Despite their efforts this past January to go back and remove this Digital Rights Management (DRM) security from their music I have found myself remaining cautious about buying any tracks from Apple. When considering the purchase I am thinking about things like – are all of these tracks now DRM-free (in all countries?) or are some still encumbered? where do I check to be sure? can I be sure Apple won’t change the rules again (to my detriment) going forward? with increasing operating system fragmentation can I be sure the AAC format will be as widely supported as MP3?

Yes – many of these answers are obtainable but the fundamental problem is that the original inclusion of DRM has infused enough confusion and uncertainty into the service that it is just simply easier to go to another source untainted by the dark cloud of DRM. With the Amazon MP3 service none of these questions (my purchasing criteria in this case) exist – they are all the de-facto standard MP3 format and most importantly I can trust that the rules of usage on these files will never change since Amazon has never encumbered their music files with DRM nor do they have the control to do-so once they are on my computer.

Ultimately I am sure I would get just as much use out of the Apple files, but for the cost of typing in a different URL in the browser I am willing to go to another provider and eliminate all of this uncertainty.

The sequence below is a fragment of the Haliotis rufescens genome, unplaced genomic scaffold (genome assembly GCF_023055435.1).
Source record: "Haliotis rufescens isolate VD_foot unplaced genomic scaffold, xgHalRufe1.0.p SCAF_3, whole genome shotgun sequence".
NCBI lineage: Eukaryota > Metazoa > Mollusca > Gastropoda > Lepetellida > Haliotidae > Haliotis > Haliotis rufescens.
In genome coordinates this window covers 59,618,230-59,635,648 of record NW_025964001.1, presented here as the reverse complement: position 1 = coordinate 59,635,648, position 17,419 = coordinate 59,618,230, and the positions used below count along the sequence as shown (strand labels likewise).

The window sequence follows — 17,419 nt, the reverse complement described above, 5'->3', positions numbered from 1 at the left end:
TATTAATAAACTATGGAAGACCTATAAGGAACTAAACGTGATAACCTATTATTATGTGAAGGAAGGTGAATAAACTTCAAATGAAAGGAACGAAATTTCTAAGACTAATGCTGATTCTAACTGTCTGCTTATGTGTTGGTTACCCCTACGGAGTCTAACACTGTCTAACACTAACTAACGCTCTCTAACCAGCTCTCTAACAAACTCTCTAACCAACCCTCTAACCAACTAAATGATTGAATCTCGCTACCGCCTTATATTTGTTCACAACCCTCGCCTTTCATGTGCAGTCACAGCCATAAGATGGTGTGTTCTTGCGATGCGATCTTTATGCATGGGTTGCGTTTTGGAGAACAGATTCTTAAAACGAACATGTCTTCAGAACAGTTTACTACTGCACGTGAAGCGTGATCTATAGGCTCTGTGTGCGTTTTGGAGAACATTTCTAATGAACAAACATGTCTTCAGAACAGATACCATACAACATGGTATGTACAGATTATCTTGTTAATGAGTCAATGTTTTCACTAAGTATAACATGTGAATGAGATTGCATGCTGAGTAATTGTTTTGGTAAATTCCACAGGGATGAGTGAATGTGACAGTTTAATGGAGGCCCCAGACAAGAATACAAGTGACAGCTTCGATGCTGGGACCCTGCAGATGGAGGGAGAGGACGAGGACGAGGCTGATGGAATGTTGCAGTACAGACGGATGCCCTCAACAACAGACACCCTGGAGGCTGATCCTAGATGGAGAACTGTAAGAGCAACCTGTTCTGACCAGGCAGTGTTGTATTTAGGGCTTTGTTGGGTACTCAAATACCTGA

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Strength in Product Management, Simplicity in Product

Today, we are inundated with more information, data, opinions, news, reviews, global insights and ideas than ever before. We are connected around the world and are able to hear all of these things in near realtime, and for those willing to listen it is possible to get all the necessary diversity one could require to drive creativity over your broadband connection.

With all of this data at your fingertips how do you know what to focus your product on? how do you filter out all the noise, ignore all of the cover fire coming from your competitors announcements and have the tenacity to focus all your organizations limited resources on a simple, coherent vision for your product and not be diverted by all the ‘noise’ in our environment today?

A business today, more than ever, needs to be willing to say no – or at a minimum say it’s not ready. Apple is the extreme example of this. This is a company willing to launch a flagship product without core functionality – copy and paste – because they didn’t have the implementation just right. Despite unending ridicule from reviewers, competitors and the market they waited three full releases of the product before they let it loose. Was it the right move? we’ll never know but at least they built the product with their features, on their terms and their schedule.

The economist recently wrote of a scourge of feature creep happening today with products and services, citing the Netbook as a good example. Without the will of a strong product manager who will say no to the inevitable demands of the corporate peanut gallery trying to push the latest feature fad into an already feature engorged and complex product.